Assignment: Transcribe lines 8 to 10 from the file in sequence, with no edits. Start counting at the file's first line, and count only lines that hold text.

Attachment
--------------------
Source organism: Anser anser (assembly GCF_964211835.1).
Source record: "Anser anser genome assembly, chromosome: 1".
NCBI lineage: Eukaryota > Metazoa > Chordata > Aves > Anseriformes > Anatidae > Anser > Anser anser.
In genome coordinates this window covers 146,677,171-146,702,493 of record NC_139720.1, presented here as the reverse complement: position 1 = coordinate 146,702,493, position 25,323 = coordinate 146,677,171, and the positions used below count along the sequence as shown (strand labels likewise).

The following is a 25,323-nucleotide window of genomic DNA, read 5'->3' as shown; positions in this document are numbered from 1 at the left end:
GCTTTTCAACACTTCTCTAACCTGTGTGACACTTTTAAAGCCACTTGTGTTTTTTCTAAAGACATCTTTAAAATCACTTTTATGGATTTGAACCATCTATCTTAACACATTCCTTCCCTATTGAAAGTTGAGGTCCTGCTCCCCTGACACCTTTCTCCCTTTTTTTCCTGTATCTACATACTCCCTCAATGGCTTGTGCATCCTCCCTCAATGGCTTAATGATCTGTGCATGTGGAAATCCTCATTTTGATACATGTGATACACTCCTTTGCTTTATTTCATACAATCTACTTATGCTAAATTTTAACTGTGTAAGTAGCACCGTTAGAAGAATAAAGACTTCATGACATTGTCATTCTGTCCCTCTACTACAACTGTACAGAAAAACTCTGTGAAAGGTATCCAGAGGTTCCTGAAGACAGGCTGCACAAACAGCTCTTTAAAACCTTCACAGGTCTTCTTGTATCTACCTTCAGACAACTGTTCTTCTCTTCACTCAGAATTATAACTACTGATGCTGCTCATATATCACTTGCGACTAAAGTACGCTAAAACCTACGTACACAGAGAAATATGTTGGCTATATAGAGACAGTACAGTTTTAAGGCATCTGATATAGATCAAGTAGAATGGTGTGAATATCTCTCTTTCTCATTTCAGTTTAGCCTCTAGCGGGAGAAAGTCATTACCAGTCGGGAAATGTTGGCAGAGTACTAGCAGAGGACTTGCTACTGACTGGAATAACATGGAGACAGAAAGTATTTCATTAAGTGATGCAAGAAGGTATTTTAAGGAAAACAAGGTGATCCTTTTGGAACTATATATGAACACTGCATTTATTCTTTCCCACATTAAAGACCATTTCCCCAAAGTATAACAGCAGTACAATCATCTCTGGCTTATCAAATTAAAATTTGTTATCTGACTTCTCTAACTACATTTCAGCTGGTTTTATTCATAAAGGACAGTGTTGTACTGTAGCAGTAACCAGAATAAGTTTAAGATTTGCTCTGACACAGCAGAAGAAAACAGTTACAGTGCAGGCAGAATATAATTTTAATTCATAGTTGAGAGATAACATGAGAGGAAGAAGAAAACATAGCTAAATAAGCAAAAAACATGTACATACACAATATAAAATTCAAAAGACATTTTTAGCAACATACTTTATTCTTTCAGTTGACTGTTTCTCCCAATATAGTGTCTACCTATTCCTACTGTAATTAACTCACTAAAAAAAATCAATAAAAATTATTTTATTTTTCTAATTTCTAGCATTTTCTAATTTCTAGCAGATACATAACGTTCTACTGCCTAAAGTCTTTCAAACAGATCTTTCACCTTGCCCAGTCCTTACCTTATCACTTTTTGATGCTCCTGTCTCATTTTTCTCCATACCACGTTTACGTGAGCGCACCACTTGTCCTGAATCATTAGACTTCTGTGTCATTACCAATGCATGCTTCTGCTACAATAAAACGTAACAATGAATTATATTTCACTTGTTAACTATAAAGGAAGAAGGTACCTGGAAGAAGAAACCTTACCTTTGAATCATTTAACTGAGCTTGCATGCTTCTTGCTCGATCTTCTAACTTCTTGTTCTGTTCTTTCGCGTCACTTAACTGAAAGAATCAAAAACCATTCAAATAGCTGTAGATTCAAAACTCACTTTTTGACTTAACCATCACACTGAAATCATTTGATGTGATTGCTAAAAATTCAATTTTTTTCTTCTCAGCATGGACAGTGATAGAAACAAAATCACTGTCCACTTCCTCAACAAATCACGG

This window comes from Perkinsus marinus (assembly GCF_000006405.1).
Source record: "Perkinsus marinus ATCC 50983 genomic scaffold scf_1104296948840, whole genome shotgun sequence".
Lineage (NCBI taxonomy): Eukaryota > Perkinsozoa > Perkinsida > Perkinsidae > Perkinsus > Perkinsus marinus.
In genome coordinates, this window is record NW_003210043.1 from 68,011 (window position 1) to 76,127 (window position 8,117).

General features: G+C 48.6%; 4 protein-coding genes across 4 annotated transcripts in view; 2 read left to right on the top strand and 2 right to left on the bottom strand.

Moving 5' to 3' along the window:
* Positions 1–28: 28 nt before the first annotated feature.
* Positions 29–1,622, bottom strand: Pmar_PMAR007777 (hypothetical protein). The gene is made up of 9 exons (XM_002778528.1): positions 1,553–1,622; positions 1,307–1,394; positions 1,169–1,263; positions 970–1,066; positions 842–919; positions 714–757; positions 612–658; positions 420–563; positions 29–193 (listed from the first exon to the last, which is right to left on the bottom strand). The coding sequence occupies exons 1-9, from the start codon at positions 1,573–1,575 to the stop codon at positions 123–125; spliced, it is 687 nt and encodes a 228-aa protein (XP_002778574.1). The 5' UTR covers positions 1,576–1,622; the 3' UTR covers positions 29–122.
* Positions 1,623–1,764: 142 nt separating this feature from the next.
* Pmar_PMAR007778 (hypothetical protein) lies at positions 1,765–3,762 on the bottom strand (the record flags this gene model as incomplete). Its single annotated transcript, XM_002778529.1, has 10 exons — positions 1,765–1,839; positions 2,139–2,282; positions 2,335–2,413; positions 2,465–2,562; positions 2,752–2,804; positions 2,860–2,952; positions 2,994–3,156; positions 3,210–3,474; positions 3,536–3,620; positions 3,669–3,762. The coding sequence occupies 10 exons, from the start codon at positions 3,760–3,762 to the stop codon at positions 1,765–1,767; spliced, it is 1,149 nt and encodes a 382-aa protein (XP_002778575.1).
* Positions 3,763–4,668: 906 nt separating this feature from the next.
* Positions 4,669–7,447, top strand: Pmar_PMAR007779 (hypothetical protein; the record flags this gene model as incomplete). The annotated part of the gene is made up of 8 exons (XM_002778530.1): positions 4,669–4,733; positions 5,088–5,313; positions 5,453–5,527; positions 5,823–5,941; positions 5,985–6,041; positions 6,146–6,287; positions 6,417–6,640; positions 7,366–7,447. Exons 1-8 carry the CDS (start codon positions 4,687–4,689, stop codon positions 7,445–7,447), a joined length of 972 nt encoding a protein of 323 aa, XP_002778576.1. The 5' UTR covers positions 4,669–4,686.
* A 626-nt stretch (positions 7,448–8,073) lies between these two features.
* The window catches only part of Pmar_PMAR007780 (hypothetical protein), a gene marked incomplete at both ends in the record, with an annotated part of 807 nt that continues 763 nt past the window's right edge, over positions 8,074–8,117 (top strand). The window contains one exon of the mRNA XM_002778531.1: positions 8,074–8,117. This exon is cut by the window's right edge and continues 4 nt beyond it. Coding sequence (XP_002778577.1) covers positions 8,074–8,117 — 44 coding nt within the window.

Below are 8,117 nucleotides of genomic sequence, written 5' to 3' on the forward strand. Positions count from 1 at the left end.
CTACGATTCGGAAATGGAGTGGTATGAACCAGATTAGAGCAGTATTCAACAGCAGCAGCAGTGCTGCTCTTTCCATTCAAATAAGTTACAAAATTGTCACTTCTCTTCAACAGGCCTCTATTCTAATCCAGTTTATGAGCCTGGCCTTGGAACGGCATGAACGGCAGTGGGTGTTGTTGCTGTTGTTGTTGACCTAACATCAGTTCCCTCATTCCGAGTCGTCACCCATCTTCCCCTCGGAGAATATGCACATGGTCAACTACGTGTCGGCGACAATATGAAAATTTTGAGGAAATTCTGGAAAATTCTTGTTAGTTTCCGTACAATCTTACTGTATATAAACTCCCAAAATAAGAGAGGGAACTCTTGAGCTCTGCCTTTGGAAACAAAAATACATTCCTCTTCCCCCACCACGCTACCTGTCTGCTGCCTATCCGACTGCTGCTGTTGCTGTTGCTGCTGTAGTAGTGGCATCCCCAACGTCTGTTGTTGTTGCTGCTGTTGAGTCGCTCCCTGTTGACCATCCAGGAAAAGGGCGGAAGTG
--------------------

Source record: "Perkinsus marinus ATCC 50983 genomic scaffold scf_1104296948840, whole genome shotgun sequence".
Lineage (NCBI taxonomy): Eukaryota > Perkinsozoa > Perkinsida > Perkinsidae > Perkinsus > Perkinsus marinus.
In genome coordinates, this window is record NW_003210043.1 from 68,011 (window position 1) to 76,127 (window position 8,117).